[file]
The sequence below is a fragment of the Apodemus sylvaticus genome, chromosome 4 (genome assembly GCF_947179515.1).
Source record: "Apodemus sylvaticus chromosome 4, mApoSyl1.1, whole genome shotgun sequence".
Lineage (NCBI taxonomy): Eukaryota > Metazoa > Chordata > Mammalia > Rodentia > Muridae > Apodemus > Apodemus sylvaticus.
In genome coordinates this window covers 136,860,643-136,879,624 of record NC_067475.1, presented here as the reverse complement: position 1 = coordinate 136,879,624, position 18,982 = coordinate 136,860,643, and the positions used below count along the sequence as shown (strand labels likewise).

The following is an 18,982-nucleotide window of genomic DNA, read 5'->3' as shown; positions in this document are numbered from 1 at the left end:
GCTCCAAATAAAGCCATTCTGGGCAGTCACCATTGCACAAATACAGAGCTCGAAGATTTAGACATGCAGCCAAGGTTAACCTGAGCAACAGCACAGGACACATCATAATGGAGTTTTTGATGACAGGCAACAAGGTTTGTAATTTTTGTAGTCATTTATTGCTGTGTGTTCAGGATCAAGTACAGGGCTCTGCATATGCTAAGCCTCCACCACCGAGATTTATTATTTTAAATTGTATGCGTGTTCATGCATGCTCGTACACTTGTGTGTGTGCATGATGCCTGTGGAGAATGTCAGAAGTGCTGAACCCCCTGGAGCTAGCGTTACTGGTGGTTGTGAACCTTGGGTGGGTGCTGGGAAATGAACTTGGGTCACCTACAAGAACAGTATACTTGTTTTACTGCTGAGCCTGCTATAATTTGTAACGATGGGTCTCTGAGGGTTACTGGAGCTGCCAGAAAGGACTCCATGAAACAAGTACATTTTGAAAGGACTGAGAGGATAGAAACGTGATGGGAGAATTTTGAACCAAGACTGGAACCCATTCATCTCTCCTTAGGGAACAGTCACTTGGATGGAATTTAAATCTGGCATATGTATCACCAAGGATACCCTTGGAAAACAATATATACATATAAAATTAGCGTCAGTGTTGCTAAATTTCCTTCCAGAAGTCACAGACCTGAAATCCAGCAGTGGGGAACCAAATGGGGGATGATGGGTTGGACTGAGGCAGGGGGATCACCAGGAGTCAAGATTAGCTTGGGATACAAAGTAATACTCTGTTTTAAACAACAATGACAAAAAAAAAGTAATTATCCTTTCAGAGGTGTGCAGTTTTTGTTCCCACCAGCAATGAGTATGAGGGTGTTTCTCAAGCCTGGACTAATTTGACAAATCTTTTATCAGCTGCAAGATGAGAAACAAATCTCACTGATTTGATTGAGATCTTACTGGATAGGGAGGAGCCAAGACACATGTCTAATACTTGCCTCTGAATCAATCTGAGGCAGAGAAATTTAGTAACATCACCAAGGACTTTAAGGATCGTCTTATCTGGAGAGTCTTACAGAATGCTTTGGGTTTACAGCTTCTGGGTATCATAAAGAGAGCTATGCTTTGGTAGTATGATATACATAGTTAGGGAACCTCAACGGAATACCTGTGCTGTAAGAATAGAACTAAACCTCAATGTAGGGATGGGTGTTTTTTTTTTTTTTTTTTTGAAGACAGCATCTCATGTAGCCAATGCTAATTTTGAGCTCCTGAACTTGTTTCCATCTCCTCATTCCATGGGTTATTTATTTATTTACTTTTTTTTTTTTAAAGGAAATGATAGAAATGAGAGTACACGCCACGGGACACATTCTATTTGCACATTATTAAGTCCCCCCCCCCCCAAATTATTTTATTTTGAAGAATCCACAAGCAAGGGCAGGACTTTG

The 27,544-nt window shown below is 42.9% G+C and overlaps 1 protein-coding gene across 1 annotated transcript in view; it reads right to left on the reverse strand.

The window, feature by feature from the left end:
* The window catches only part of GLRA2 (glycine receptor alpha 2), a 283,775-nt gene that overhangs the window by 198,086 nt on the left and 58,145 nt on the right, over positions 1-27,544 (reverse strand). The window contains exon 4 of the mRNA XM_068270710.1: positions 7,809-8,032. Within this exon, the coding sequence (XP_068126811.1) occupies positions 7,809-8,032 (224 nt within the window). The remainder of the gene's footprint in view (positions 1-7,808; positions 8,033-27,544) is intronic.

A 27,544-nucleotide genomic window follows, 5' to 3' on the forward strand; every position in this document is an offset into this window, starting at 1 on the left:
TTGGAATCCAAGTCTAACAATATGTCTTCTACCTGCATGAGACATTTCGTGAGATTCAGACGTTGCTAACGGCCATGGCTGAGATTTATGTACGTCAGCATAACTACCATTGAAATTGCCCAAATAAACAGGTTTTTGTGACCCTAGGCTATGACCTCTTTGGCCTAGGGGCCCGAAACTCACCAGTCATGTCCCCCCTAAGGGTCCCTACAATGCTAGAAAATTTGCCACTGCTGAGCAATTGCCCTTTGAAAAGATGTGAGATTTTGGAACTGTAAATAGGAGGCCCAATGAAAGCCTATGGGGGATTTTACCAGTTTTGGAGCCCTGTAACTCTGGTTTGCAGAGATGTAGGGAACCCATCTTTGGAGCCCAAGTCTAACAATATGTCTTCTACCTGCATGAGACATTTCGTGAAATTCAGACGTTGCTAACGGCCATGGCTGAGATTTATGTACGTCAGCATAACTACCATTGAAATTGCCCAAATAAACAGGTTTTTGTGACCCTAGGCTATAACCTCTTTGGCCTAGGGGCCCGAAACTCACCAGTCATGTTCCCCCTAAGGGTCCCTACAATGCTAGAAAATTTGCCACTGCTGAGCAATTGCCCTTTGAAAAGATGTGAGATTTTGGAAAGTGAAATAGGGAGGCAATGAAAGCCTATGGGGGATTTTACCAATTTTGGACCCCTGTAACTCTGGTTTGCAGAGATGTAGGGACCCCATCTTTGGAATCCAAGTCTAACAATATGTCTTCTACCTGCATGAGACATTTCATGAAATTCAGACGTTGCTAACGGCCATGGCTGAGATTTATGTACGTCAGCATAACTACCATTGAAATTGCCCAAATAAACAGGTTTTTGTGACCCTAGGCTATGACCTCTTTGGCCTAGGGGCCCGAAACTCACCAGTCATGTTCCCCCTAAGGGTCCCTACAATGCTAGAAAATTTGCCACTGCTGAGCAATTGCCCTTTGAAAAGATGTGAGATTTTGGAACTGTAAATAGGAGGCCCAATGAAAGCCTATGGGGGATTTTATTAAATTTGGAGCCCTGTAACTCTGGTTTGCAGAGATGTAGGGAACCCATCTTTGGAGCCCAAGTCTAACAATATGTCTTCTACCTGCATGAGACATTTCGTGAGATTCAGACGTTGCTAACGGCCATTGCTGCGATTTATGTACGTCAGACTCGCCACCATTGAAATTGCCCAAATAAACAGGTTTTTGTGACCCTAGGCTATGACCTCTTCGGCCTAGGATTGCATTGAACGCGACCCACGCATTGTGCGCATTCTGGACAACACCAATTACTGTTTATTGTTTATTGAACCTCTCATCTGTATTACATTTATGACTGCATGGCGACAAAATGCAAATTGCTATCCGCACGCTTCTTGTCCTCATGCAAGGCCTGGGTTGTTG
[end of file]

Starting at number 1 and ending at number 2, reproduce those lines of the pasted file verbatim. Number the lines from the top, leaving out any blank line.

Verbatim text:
The sequence below is a fragment of the Apodemus sylvaticus genome, chromosome 4 (genome assembly GCF_947179515.1).
Source record: "Apodemus sylvaticus chromosome 4, mApoSyl1.1, whole genome shotgun sequence".